Researchers at NTNU's Nanomechanical Lab and from the university's Department of Chemistry and their collaborators in China and the Netherlands are interested in understanding the relation between molecular structures and the mechanical stability of materials. Methane hydrates, with their ice lattice structure containing trapped molecules of methane, pose an intriguing three-dimensional and practical problem from this perspective.

In a paper published in the 2 November edition of Nature Communications, corresponding author Zhang and his colleagues describe how they used a computer simulation of two types of methane hydrates, monocrystalline hydrates and polycrystalline hydrates, to see what would happen if they were compressed or if pressures on the hydrates were suddenly released.

The researchers built their computer models using common molecular models for ice/water and methane, arranged as either monocrystalline or polycrystalline grains, and simulated the effect of applying forces to the collection of grains.

Maximum capacity found

The simulated hydrate structures were subjected to two different kinds of stress: tensile stress, or the forces they would experience as they were pulled apart, and compressive stress, or the forces they would experience if they were squashed by weight.

The simulations showed that the size of the crystals--what researchers call the grain size--that made up the hydrate structure had a great deal to say in terms of how the structure reacted to both kinds of stresses.

In both tensile and compression stress simulations, the surprising finding was that as the grain size got smaller, the hydrates first got stronger, able to tolerate both compression and tensile stress--but only until they reached a certain grain size. If the researchers conducted simulations on grain sizes smaller than those identified as the turning point, the hydrate actually got weaker.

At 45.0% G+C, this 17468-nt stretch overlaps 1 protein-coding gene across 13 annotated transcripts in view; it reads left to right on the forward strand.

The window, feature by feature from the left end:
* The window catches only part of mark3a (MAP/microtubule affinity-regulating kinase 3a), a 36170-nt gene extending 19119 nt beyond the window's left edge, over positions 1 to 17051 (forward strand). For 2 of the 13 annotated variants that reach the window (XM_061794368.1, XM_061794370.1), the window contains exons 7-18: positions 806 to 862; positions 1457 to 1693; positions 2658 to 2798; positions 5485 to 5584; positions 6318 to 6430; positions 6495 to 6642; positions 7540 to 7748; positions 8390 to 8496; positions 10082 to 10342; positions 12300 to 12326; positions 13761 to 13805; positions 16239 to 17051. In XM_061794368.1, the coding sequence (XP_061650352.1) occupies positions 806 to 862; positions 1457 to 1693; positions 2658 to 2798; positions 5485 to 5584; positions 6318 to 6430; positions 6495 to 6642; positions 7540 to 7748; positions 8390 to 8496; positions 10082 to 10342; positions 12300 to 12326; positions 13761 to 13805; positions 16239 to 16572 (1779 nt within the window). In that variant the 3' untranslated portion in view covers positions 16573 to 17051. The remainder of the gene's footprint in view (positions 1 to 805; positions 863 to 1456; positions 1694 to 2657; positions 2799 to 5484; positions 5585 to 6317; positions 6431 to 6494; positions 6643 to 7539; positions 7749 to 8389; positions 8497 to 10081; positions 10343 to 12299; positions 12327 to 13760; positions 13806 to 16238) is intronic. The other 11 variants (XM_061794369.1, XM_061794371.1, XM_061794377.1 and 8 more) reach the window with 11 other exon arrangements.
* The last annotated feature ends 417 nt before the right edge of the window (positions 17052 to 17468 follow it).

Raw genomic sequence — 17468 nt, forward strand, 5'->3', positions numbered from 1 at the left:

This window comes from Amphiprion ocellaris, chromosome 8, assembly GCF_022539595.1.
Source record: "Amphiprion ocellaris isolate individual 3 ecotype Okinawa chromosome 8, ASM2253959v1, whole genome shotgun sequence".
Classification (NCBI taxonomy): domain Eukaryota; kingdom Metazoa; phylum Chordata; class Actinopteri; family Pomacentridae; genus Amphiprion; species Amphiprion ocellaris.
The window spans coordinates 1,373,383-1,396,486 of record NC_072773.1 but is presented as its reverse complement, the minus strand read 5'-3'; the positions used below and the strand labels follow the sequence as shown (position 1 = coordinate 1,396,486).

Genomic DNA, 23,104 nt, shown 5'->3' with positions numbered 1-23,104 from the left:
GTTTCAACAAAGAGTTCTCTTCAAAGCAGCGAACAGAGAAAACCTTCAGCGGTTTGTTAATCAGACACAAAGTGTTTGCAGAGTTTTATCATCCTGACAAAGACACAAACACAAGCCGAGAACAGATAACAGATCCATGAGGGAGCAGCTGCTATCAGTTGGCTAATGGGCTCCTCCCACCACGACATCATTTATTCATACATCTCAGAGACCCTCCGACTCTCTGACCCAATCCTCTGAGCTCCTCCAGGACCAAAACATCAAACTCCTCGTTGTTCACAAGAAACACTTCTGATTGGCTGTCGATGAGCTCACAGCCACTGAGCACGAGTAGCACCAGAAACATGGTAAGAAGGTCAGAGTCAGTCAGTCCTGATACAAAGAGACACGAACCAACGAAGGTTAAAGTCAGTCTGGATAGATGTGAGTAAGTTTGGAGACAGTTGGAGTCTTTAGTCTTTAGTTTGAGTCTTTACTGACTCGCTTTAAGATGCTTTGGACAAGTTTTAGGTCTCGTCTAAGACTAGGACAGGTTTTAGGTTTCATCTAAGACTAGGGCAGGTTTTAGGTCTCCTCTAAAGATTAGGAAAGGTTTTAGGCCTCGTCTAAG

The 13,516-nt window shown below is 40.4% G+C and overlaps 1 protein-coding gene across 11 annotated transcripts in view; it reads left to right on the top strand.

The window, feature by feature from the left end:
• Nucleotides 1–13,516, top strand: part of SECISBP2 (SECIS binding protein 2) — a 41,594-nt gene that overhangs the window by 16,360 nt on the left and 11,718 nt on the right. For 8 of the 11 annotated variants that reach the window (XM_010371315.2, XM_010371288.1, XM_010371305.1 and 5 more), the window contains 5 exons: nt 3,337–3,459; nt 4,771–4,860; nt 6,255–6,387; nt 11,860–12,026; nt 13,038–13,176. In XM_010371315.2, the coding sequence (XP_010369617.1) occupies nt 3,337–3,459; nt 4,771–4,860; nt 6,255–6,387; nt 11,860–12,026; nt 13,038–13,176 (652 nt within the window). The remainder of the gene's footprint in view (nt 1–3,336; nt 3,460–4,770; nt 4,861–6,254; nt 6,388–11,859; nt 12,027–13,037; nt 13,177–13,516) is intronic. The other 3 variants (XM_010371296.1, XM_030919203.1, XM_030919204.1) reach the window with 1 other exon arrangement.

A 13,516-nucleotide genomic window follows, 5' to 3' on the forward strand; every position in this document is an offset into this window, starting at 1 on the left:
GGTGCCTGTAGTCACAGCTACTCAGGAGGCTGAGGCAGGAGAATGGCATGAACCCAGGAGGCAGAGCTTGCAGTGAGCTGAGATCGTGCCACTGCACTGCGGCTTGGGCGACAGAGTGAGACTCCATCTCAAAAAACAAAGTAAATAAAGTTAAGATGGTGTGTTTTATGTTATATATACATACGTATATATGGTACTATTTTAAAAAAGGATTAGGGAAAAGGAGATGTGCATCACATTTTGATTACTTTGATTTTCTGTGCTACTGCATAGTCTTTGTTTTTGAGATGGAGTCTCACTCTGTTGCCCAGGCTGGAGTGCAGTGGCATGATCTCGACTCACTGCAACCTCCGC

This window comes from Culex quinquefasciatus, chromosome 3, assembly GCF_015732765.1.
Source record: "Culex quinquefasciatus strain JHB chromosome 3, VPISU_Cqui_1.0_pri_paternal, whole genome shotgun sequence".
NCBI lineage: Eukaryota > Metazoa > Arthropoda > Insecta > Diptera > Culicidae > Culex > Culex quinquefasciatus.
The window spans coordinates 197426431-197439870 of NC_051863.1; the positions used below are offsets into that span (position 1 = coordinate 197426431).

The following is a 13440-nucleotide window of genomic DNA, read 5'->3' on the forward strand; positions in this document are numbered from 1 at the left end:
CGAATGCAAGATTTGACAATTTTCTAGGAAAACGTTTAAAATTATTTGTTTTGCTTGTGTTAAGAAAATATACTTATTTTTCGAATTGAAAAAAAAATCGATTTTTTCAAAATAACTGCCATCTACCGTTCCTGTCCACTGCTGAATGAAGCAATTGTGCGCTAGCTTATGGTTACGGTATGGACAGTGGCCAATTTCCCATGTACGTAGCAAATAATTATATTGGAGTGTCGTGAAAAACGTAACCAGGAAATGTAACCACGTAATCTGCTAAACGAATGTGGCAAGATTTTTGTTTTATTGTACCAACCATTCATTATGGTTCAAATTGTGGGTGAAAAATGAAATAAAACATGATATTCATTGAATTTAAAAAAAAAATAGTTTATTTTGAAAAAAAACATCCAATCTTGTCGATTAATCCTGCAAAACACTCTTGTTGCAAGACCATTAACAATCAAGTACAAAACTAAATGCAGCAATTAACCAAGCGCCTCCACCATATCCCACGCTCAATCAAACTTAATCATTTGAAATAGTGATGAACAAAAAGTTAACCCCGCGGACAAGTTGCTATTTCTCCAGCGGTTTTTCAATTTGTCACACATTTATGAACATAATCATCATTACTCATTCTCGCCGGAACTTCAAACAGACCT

The maximum capacity of the hydrates appears when the grain size is around 15 to 20 nm. This resembles the behaviour of polycrystalline metals, such as copper. However, this is the first time that researchers have seen this type of behaviour in methane hydrates as a material. The grain size-dependent strength and maximum capacity that the researchers found can be used in predicting and preventing the failure of hydrates in the future.

Instability can be triggered

This unexpected rapid weakening of the crystal structure as the grain size gets smaller has important implications for any work in areas where hydrates are found.

The researchers reported that the dissociation of methane hydrates can be triggered by the ground deformation caused by "earthquakes, storms, sea-level fluctuations or man-made disturbances (including well drilling and gas production from hydrate reservoirs)."

"This has an impact on these big issues," Zhang said. "Here we have taken one step forward, but of course there is a lot more work to be done."

###

Zhang said the researchers plan to continue their collaboration and are currently at work on a center of excellence application to the Research Council of Norway.

Reference: Jianyang Wu, Fulong Ning, Thuat T. Trinh, Signe Kjelstrup, Thijs J.H. Vlugt, Jianying He, Bjørn H. Skallerud and Zhiliang Zhang. Mechanical instability of monocrystalline and polycrystalline methane hydrates. Nature Communications. DOI: 10.1038/NCOMMS9743

Media Contact

Zhiliang Zhang
zhiliang.zhang@ntnu.no
47-930-01979

 @NTNU

http://www.ntnu.edu 

Zhiliang Zhang | EurekAlert!

Further reports about: Methane crystal structure energy source ice that burns structure

More articles from Materials Sciences: